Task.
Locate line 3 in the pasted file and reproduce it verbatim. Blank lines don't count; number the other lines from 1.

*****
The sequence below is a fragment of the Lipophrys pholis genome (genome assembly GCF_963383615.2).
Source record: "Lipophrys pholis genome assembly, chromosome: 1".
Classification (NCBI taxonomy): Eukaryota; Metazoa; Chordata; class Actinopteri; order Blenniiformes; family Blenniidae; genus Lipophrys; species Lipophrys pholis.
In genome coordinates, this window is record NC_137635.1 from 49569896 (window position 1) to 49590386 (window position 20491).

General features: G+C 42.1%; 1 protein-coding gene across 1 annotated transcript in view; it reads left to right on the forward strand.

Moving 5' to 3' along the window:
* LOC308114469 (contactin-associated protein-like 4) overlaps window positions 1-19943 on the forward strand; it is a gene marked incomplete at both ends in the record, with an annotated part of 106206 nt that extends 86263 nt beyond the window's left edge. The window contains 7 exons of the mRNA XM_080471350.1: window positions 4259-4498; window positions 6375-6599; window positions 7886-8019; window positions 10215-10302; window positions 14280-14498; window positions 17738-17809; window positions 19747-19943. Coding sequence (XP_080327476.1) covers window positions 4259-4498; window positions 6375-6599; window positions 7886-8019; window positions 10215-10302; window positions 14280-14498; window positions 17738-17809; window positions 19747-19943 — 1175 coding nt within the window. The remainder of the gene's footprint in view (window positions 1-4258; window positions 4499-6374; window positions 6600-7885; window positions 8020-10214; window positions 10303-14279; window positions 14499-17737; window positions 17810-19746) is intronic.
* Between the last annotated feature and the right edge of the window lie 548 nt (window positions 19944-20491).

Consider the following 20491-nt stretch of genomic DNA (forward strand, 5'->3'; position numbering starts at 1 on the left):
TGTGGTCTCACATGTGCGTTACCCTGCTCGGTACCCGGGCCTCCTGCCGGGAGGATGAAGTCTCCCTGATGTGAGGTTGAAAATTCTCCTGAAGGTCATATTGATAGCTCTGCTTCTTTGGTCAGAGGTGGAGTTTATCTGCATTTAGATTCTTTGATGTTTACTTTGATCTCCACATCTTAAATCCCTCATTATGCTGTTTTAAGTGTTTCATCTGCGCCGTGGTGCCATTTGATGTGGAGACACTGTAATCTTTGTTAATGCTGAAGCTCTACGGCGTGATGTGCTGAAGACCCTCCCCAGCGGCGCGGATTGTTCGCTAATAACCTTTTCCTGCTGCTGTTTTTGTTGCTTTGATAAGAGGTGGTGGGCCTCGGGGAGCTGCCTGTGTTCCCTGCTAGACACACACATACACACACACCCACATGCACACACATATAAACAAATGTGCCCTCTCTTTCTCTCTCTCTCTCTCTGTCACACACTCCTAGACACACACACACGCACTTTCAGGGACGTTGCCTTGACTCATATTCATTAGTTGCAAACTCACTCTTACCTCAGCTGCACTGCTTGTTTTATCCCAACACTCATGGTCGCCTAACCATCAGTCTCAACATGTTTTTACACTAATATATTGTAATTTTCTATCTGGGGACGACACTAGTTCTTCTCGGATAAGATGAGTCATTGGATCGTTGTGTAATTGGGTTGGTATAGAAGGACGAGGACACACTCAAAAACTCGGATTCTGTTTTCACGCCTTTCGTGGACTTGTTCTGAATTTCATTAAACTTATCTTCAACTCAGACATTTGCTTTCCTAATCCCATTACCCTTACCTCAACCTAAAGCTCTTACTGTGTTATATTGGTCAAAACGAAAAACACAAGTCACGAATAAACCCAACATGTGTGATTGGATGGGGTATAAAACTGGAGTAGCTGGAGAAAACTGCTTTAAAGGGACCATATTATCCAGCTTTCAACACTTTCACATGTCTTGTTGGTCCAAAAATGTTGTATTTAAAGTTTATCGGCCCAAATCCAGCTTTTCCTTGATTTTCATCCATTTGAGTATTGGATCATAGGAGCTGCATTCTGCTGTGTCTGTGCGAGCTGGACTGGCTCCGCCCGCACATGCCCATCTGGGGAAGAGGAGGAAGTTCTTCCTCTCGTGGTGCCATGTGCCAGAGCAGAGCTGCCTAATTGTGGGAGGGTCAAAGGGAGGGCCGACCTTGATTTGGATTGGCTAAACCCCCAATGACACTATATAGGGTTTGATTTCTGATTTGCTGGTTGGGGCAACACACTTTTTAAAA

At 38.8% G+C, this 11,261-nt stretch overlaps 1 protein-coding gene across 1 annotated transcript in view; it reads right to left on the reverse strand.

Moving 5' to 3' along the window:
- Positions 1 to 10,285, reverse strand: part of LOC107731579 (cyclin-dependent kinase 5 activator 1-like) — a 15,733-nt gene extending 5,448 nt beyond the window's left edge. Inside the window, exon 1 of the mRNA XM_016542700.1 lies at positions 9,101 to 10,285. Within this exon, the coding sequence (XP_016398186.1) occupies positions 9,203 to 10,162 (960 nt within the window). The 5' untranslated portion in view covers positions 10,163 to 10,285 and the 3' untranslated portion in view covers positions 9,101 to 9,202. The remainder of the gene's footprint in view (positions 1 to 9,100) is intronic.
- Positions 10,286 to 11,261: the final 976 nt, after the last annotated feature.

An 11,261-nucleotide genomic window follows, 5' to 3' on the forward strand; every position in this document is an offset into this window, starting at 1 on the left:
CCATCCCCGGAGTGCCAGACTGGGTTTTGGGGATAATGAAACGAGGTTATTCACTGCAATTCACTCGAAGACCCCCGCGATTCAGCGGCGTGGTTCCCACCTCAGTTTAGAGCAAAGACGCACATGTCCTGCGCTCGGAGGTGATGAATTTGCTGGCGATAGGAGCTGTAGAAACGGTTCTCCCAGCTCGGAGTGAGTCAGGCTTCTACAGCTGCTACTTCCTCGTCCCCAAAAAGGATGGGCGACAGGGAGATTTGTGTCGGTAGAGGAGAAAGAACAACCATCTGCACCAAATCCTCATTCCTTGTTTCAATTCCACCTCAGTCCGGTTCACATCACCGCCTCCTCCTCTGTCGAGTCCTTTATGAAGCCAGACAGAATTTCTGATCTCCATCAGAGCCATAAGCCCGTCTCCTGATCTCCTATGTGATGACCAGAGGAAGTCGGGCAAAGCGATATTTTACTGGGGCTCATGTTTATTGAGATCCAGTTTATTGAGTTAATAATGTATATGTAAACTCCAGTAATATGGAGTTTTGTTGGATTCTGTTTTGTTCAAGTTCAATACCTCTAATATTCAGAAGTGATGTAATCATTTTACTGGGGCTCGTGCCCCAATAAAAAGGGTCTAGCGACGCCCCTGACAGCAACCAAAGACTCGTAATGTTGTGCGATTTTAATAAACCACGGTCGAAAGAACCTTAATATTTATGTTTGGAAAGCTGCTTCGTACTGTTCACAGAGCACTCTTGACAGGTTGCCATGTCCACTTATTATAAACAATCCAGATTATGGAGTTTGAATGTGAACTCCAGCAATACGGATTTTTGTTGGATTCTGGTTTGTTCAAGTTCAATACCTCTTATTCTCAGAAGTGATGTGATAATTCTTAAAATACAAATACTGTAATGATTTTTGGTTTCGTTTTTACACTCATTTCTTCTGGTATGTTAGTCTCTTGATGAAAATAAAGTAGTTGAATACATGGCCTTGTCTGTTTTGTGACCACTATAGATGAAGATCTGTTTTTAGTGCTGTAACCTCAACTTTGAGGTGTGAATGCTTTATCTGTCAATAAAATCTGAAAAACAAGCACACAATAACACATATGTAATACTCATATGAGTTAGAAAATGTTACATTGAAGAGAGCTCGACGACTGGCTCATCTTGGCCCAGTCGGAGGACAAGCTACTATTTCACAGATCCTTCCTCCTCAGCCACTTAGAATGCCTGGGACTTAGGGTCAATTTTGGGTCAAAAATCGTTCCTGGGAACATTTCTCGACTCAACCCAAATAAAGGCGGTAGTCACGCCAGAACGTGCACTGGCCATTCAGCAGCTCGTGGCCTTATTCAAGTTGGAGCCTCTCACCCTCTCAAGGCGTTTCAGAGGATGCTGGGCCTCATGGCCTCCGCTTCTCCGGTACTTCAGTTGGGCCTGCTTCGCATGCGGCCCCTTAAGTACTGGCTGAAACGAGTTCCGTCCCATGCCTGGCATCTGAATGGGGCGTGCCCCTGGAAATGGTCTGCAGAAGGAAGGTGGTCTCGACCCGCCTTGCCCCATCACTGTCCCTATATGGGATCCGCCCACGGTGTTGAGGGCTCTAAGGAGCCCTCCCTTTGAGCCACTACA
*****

Classification (NCBI taxonomy): Eukaryota; Metazoa; Chordata; class Actinopteri; order Blenniiformes; family Blenniidae; genus Lipophrys; species Lipophrys pholis.